By Laura Seebohm, CEO of the Maternal Mental Health Alliance (MMHA)
Many of us steel ourselves each year to read the MBRRACE’s Confidential Enquiry into Maternal Deaths in the UK and Ireland. The findings launched today are tragic; I think we probably all knew that they would be. The report covers the period 2018 – 2020, during which time we experienced our first lockdown and a light was shone on mental health and deep-seated deprivation and inequality in this country.
Before reflecting on today’s report, I want to explicitly acknowledge the importance of these enquiries. The methodology used is honourable, underpinned by a philosophy ‘to recognise and respect every maternal death as a young woman who died before her time, a mother, a member of a family and of her community’ (Gwyneth Lewis OBE, former Chair). Going well beyond the statistics, these reports tell stories. They are fundamental to how we learn lessons and save lives in the future.
For many years now, we have seen that suicide is the leading cause of direct deaths in the year after pregnancy. That has not changed. However, alarming new information this year is that:
- 40% of deaths within the year after pregnancy were from mental health causes, with maternal suicide remaining the leading cause of direct deaths in this period.
- Suicide during pregnancy or up to six weeks is increasing: In 2020, women were three times more likely to die by suicide during this period compared to 2017-19.
Ever since the 1990s, when these reports first singled out mental health as a cause of death, we have seen that discrimination, disadvantage and deprivation are directly connected to poor outcomes for women, babies and families. Over recent years we have learned the sheer extent of ethnic disparities and this is an example of how the MBRRACE reports are so instrumental as a catalyst for change. We see the astonishing work of organisations including Five X More, Birthrights and The Motherhood Group inciting such inspiring challenges to deep systemic racism.
- Ethnic disparities endure – there remains a more than three-fold difference in maternal mortality rates among women from Black ethnic backgrounds and an almost two-fold difference for women from Asian ethnic backgrounds.
This enduring inequality continues to be deeply shocking and needs to be addressed. But, due to the sustained work of the authors of MBRRACE and the amazing women behind such powerful campaigns, we are beginning to see the outcomes of their work as the differences start to slowly reduce. We need hope, and even though the difference in outcomes due to ethnicity is still unacceptable, this is such an important example of how it is possible collectively to make change happen.
There are other inequalities, disparities and clear injustices that the report so powerfully exposes.
- 1 in 9 women who died had severe and multiple disadvantages, for example, combinations of a mental health diagnosis, substance use and domestic abuse.
MBRRACE tells us that “many of the women who died, particularly those with a mental health problem or multiple adversities struggled to engage with health and social services”, and that “very few women who died by suicide in 2020 had formal mental health diagnoses, but significant numbers had a history of trauma”.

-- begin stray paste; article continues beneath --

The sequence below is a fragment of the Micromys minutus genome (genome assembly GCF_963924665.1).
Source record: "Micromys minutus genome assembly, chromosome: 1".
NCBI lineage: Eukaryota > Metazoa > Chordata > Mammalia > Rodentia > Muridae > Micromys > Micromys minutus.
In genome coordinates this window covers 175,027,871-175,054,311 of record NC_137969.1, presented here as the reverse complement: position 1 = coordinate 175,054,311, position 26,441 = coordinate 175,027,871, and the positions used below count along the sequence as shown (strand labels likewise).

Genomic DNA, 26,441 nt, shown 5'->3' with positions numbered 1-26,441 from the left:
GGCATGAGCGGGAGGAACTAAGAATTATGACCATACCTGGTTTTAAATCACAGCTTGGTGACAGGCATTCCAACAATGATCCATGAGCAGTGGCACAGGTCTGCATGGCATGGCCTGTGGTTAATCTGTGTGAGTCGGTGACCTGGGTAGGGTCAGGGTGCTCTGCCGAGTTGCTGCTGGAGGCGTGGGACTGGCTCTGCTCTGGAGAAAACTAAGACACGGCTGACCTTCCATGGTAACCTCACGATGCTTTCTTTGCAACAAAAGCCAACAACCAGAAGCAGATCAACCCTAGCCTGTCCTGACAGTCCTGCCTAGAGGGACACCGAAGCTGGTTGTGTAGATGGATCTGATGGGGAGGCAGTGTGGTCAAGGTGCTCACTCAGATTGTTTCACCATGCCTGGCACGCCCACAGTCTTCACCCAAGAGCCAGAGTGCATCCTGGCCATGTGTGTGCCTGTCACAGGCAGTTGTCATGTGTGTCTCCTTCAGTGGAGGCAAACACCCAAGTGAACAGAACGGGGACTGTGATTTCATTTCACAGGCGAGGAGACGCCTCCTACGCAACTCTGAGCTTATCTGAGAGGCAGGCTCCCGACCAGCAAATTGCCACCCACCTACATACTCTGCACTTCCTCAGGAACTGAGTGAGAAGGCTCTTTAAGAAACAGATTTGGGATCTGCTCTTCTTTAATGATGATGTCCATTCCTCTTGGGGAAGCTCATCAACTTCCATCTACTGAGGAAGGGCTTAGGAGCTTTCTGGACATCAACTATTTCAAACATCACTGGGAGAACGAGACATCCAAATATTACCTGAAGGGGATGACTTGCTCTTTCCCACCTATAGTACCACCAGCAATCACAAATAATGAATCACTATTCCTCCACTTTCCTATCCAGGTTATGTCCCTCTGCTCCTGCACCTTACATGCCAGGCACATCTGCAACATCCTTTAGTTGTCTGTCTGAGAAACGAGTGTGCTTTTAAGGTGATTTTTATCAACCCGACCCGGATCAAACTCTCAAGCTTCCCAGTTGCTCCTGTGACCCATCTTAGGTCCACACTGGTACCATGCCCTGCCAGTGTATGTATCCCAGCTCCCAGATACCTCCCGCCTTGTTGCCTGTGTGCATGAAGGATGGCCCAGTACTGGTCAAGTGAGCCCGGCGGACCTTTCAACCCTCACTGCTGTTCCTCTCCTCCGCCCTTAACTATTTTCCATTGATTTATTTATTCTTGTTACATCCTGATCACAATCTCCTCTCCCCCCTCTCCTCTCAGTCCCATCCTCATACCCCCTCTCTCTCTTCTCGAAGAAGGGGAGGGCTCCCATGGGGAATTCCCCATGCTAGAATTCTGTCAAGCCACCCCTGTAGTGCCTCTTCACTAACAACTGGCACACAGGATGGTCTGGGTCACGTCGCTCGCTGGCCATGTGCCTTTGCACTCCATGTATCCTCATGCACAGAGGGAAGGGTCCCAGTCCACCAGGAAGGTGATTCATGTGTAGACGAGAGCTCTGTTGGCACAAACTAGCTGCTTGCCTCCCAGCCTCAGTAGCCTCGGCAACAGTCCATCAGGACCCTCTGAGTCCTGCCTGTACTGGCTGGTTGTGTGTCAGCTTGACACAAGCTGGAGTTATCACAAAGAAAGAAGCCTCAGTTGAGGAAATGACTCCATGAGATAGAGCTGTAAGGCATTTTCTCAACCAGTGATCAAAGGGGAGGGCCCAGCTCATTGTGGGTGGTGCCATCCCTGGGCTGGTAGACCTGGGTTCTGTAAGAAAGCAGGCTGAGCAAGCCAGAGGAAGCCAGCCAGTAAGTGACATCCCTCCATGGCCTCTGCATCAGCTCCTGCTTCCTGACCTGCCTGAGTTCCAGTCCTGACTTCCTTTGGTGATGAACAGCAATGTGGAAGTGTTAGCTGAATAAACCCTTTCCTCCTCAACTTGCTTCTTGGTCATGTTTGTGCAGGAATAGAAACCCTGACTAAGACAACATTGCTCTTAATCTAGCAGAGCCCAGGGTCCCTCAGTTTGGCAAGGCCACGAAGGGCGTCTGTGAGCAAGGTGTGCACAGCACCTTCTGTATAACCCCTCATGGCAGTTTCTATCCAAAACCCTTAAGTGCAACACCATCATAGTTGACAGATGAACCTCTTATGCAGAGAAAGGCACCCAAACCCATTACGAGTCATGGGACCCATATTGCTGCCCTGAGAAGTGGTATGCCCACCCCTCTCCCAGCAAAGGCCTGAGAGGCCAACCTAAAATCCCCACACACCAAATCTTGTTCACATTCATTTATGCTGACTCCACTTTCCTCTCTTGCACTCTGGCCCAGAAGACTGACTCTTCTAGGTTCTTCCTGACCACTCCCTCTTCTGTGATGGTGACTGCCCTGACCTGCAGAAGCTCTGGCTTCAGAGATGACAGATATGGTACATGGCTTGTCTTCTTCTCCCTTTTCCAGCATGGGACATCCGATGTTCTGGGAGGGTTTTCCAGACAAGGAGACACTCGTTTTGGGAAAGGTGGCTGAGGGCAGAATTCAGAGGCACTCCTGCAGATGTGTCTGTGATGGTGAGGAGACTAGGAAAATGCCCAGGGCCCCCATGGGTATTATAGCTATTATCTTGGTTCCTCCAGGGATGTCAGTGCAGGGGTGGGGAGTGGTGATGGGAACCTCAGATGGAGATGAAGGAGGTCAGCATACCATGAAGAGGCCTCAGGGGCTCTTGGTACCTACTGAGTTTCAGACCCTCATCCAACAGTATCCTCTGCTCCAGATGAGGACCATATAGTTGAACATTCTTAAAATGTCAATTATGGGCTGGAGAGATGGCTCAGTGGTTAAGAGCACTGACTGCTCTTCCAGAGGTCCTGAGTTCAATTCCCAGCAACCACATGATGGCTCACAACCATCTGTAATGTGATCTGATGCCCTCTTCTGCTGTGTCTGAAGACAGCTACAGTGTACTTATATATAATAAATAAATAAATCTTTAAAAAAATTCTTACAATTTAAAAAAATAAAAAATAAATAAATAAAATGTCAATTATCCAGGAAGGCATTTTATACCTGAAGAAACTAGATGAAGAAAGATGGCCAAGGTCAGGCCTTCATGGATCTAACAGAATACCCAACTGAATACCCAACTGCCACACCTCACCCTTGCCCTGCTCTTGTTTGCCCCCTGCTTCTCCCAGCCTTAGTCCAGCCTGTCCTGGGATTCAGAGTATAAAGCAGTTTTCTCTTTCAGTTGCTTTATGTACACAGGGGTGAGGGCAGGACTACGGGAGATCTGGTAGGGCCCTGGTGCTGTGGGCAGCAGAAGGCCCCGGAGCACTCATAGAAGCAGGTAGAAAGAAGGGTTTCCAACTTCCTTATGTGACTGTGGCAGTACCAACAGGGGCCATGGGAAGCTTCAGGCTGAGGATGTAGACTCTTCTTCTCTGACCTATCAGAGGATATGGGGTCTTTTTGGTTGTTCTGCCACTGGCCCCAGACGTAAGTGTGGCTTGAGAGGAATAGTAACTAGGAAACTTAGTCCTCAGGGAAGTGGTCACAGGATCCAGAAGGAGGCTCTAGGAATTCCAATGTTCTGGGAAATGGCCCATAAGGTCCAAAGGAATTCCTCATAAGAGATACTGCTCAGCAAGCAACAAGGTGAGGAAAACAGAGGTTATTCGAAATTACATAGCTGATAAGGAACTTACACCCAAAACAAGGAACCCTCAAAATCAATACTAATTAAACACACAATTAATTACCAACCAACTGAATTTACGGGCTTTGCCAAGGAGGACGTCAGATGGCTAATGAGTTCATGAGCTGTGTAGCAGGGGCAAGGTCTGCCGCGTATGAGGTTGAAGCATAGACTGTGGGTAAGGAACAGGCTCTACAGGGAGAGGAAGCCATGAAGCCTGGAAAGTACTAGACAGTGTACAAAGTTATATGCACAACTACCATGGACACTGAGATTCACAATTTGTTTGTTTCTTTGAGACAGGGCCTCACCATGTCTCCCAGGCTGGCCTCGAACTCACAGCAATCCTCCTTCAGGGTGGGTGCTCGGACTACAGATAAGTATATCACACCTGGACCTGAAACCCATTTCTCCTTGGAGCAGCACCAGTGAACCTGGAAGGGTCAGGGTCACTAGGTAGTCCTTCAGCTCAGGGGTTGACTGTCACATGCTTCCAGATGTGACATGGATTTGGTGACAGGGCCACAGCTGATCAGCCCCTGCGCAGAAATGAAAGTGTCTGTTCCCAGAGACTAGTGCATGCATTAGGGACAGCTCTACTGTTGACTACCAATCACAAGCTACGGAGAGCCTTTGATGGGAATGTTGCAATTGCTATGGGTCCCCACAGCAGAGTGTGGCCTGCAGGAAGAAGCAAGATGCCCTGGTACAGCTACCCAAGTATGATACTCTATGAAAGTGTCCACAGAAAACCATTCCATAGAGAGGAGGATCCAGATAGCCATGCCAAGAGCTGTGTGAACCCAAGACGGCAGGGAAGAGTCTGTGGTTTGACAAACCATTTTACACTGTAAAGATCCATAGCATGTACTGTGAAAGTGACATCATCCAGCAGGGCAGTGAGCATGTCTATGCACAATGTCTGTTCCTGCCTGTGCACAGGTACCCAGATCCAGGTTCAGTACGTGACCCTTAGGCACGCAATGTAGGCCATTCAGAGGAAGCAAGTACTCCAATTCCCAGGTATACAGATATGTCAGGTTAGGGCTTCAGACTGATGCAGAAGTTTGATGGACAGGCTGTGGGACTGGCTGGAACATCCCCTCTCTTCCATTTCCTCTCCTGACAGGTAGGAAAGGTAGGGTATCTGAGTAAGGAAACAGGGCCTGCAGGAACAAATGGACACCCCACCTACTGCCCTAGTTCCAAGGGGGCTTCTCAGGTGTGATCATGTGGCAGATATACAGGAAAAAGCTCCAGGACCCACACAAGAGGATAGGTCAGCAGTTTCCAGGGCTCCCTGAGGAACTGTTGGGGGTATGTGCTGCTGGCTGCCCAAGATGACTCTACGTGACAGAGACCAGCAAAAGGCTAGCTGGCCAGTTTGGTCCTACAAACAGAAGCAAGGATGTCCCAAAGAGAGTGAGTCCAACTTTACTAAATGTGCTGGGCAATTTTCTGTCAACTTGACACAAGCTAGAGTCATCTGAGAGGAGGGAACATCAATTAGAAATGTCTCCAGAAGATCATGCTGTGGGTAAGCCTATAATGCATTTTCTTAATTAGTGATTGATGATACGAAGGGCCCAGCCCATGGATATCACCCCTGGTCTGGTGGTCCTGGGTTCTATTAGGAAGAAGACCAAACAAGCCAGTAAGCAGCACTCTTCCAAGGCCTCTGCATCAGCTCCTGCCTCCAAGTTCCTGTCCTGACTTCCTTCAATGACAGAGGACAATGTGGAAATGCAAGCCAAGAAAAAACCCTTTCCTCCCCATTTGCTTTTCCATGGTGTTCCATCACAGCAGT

It is heartbreaking that all ten of the teenage mothers who died during this period had their babies removed. I find it very difficult to express my feelings about this into any adequate words.
I have been supporting and advocating for women and girls facing multiple disadvantages for the past 25 years, including homelessness, contact with the criminal justice system, addiction and domestic abuse. It is abundantly clear that these challenges are almost always manifestations of what has happened in childhood. Abuse, inequality and poor engagement with professionals are interlinked but the context of women’s lives is often overlooked. The most vulnerable get missed as they are overshadowed by prejudice, bias and barriers to services.
Services across the perinatal pathway (and indeed many other public services) are currently a long way from being designed to respond to women who have experienced trauma. However, the momentum for change is growing. The importance of these findings chime with so many conversations I have had with MMHA members and Lived Experience Champions, clinicians, and academics in recent months. There are already clear examples of great practice, but this is in spite of the system rather than because we have a system designed to support trauma-informed care.
The MBRRACE report this year adds to the sense of urgency we must all feel.
There are strong, clear recommendations of what needs to change and these need to be acted upon. As the lay summary says, this evidence shows a strong ‘impact on women’s health of the increasing inequalities in the United Kingdom. These maternal deaths are the tip of the iceberg, not a minority issue’. Embedding an understanding of discrimination and trauma across our perinatal services would transform the lives of women, babies and families and our dedicated workforce for generations to come.
The MMHA will do everything we can to support the report recommendations being acted upon and to raise the findings with decision-makers at all levels. We remain as committed as ever to campaign for all women, babies and families to be able to access high-quality and compassionate care and strive to challenge inequity and injustice at the heart of all we do.